Pale ale for the East and West India climate.
Such was the labeling on India pale ale in the late 18th century, a style that became a hit with homesick men in British colonies that was—much later—tweaked and revived by American brewers with bolder-tasting, indigenous ingredients.
The style now dominates the craft-beer market to the point where virtually everyone has heard of it. The New England/hazy version was last month’s topic for this column, and standard IPAs have been the topic of others. But the style’s history is full of myths and simplifications, and I wanted to see if I could tease out something closer to the truth for those who have heard the tales, but never looked any deeper. I have repeated some of these myths in the past, so this journey upon which we are about to embark will hopefully prove as enlightening as it is interesting for beer geeks like myself.
The first IPA—an abbreviation by which the style became known decades after its first brewing—has often been credited to George Hodgson, of the Bow Brewery of London, in the 1790s. Hodgson was sending what then was considered excessively hopped pale ale to the East. This crediting is most likely an oversimplification; brewers as early as the 1760s knew of the necessity to add extra hops to barrels being sent to hotter climates in order to prevent spoilage. Porter often reached warmer destinations spoiled or sour (or it was consumed by the ship’s crew before sailing into port), and pale ales at the time would have fared no better. This dilemma almost certainly created a longing in overseas British citizens for a refreshing pale ale that couldn’t be sated.
The likely reason that Hodgson was remembered is that his brewery was fortuitously located close to docking site of the East Indiamen on the River Thames in East London. The Indiamen were intermediaries to the East India Company and traded on their own behalf. Hodgson issued extended credit to the Indiamen so that, even though Bow Brewery was a smaller company, their beer was ideally positioned to become the preferred pale ale of India—until larger breweries such as Bass Brewery in Burton-upon-Trent (the home of the pale ale, a topic I covered in a column on the very brief history beer) became dominant after a railway from Burton to London was completed in 1839.
All of this leaves us with what amounted to an extra-hoppy pale ale. However, some perspective is needed: The modern IPAs that surround us today stretch the phrase “extra hoppy” into a whole new dimension. English hops are wonderful in their own regard, but they’re not much like newer strains of hops, which often exhibit huge citrus, pine and tropical-fruit aromas and flavors. British hops, instead, are often floral, grassy and earthy. English pales are some of the first styles that got me interested in beer, and I am always pleased when I can find a pint somewhere (especially if it’s been brewed by a brewer in the U.S.); I would highly recommend trying some. Unfortunately, they are not very popular here, because the hoppy quality in them is somewhat restrained compared to the style’s American cousin. Why do I like them? The maltiness of the beer still readily shines through, offering a delicious, biscuity, caramel-toffee playground for the hops.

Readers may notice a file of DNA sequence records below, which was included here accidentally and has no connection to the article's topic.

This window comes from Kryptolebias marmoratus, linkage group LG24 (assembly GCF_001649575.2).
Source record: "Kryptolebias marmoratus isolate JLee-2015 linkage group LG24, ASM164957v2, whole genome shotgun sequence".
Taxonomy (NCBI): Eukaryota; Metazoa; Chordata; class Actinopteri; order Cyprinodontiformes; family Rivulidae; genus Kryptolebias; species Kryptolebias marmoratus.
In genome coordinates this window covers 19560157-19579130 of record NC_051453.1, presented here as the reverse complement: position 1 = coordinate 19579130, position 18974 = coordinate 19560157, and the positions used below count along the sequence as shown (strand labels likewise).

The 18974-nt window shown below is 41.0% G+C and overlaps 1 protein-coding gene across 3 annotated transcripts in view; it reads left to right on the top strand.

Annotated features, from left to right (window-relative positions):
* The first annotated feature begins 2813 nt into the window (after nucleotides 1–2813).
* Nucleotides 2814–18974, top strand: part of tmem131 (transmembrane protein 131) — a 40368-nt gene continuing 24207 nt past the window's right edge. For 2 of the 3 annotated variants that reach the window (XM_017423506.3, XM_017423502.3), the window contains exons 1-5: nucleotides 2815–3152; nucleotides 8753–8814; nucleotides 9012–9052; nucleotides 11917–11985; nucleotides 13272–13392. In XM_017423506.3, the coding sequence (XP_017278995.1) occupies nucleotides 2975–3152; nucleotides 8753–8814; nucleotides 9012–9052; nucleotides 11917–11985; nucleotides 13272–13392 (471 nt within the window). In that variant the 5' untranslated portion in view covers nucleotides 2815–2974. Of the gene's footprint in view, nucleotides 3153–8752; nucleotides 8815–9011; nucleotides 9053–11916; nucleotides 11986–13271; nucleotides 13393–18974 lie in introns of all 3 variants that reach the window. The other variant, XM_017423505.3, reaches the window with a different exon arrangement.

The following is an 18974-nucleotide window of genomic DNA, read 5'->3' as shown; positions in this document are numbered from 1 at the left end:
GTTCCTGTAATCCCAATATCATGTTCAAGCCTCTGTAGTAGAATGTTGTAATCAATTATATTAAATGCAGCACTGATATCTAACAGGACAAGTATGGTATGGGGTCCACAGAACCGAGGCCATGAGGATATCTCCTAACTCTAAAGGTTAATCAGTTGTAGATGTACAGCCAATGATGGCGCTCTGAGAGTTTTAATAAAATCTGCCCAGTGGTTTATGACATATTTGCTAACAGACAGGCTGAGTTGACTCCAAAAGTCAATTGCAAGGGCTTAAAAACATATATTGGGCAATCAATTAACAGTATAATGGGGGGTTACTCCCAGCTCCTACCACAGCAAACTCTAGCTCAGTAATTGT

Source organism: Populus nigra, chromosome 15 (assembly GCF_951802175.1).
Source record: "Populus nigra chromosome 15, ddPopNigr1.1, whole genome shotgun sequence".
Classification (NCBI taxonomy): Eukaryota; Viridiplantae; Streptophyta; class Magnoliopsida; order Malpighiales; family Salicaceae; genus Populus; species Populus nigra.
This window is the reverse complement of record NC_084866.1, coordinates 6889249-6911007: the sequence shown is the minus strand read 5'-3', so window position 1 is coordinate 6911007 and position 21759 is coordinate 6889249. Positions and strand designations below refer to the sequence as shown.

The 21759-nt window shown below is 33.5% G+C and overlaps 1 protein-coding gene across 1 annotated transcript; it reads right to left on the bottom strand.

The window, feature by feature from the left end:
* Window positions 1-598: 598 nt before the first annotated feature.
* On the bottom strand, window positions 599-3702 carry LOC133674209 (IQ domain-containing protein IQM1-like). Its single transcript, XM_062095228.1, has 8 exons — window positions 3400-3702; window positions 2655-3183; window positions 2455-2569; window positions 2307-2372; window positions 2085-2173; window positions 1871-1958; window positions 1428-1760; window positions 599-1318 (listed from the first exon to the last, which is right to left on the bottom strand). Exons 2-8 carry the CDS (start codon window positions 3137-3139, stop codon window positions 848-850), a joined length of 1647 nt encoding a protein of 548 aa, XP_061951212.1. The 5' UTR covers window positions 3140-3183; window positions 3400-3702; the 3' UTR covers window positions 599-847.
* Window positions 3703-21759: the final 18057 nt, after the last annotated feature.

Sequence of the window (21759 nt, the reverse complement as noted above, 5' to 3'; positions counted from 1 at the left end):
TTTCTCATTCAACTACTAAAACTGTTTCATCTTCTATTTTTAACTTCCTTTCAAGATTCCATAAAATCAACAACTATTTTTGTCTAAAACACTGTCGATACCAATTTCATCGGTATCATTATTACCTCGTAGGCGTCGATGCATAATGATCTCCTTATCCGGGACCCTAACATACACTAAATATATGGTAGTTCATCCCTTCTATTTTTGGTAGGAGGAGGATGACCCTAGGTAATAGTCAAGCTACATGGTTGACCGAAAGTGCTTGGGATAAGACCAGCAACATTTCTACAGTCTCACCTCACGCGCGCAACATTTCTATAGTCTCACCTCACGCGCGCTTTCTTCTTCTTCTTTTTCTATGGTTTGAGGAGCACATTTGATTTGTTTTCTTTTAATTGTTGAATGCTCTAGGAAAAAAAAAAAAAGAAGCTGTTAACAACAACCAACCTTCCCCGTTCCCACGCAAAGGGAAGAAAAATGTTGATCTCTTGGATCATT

These extra-hopped pales eventually grew a little stronger and drier, sometimes utilizing white sugar to add alcohol to the final product without adding flavor or body (a practice similar to methods used for some Belgian ales).
The information becomes conspicuously thin when it comes to the IPAs of the early part of the 20th century. The most obvious reason is war; two world wars really concentrate the old resources, it turns out, but this doesn’t tell the whole story. The history of beer has a corollary with the history of taxation. Britain taxed alcohol partly as a temperance measure; leaders were appalled by the amount of public drunkenness in the early 20th century, so they subjected beer to extra taxation—some of it based on alcohol strength—and banned the buying of a round in pubs. Combined with the tightening of resources, this taxation drove down the strength of beer overall, with some styles being as low as 2 percent alcohol by volume. As a result, the India pale ale became an endangered species. It’s strange to imagine considering the current state of beer, but the style very well could have died out for good.
It would take hops from the New World and enterprising small brewers to change the style and create a spark from which one of the biggest craft-beer trends emerged. That is a story for another time, however—one that is evolving under our noses.
For those who want to do the best kind of research—research by consumption—regarding British-style pale ales, both Samuel Smith and Fuller’s make wonderful versions that you can get locally relatively easily. The former also makes an IPA that is a great beer regardless of style, history or anything else beyond the experience itself. If you’re willing to drive, the greater Los Angeles area has two breweries that dedicate themselves to traditional English styles: Yorkshire Square Brewery in Torrance (named after the “Yorkshire Square” fermenters used by the aforementioned Samuel Smith Brewery) and McLeod Ale in Van Nuys.
Maybe one day, English pales will become a craft-beer trend, and people like me who never stopped loving them will be able to easily enjoy fresh versions made here in the States. Just maybe.